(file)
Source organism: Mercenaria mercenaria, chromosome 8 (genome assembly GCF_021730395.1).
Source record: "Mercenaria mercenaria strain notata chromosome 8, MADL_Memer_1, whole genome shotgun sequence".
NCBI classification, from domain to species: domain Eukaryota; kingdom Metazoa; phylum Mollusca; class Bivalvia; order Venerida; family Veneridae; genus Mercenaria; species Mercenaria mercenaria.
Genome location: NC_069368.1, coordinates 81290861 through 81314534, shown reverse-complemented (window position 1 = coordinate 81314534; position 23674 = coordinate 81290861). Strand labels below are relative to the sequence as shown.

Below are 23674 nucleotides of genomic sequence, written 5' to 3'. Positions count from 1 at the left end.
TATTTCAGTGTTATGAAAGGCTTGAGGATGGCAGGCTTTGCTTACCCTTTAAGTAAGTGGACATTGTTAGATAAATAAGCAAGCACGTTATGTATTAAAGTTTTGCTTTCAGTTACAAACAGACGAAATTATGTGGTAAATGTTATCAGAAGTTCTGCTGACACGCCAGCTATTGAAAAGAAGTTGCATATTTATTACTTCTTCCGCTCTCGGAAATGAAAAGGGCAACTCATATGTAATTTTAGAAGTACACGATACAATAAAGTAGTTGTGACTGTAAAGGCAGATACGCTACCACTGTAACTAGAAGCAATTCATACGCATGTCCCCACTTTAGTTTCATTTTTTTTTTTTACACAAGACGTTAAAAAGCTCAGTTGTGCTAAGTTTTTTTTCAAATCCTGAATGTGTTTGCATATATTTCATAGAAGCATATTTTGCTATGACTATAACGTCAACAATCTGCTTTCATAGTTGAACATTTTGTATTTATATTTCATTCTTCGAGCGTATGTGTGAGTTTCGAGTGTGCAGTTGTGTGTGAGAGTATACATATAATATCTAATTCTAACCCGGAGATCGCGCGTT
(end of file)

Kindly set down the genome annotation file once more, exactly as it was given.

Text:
Source organism: Mercenaria mercenaria, chromosome 8 (genome assembly GCF_021730395.1).
Source record: "Mercenaria mercenaria strain notata chromosome 8, MADL_Memer_1, whole genome shotgun sequence".
NCBI classification, from domain to species: domain Eukaryota; kingdom Metazoa; phylum Mollusca; class Bivalvia; order Venerida; family Veneridae; genus Mercenaria; species Mercenaria mercenaria.
Genome location: NC_069368.1, coordinates 81290861 through 81314534, shown reverse-complemented (window position 1 = coordinate 81314534; position 23674 = coordinate 81290861). Strand labels below are relative to the sequence as shown.

Below are 23674 nucleotides of genomic sequence, written 5' to 3'. Positions count from 1 at the left end.
TATTTCAGTGTTATGAAAGGCTTGAGGATGGCAGGCTTTGCTTACCCTTTAAGTAAGTGGACATTGTTAGATAAATAAGCAAGCACGTTATGTATTAAAGTTTTGCTTTCAGTTACAAACAGACGAAATTATGTGGTAAATGTTATCAGAAGTTCTGCTGACACGCCAGCTATTGAAAAGAAGTTGCATATTTATTACTTCTTCCGCTCTCGGAAATGAAAAGGGCAACTCATATGTAATTTTAGAAGTACACGATACAATAAAGTAGTTGTGACTGTAAAGGCAGATACGCTACCACTGTAACTAGAAGCAATTCATACGCATGTCCCCACTTTAGTTTCATTTTTTTTTTTTACACAAGACGTTAAAAAGCTCAGTTGTGCTAAGTTTTTTTTCAAATCCTGAATGTGTTTGCATATATTTCATAGAAGCATATTTTGCTATGACTATAACGTCAACAATCTGCTTTCATAGTTGAACATTTTGTATTTATATTTCATTCTTCGAGCGTATGTGTGAGTTTCGAGTGTGCAGTTGTGTGTGAGAGTATACATATAATATCTAATTCTAACCCGGAGATCGCGCGTT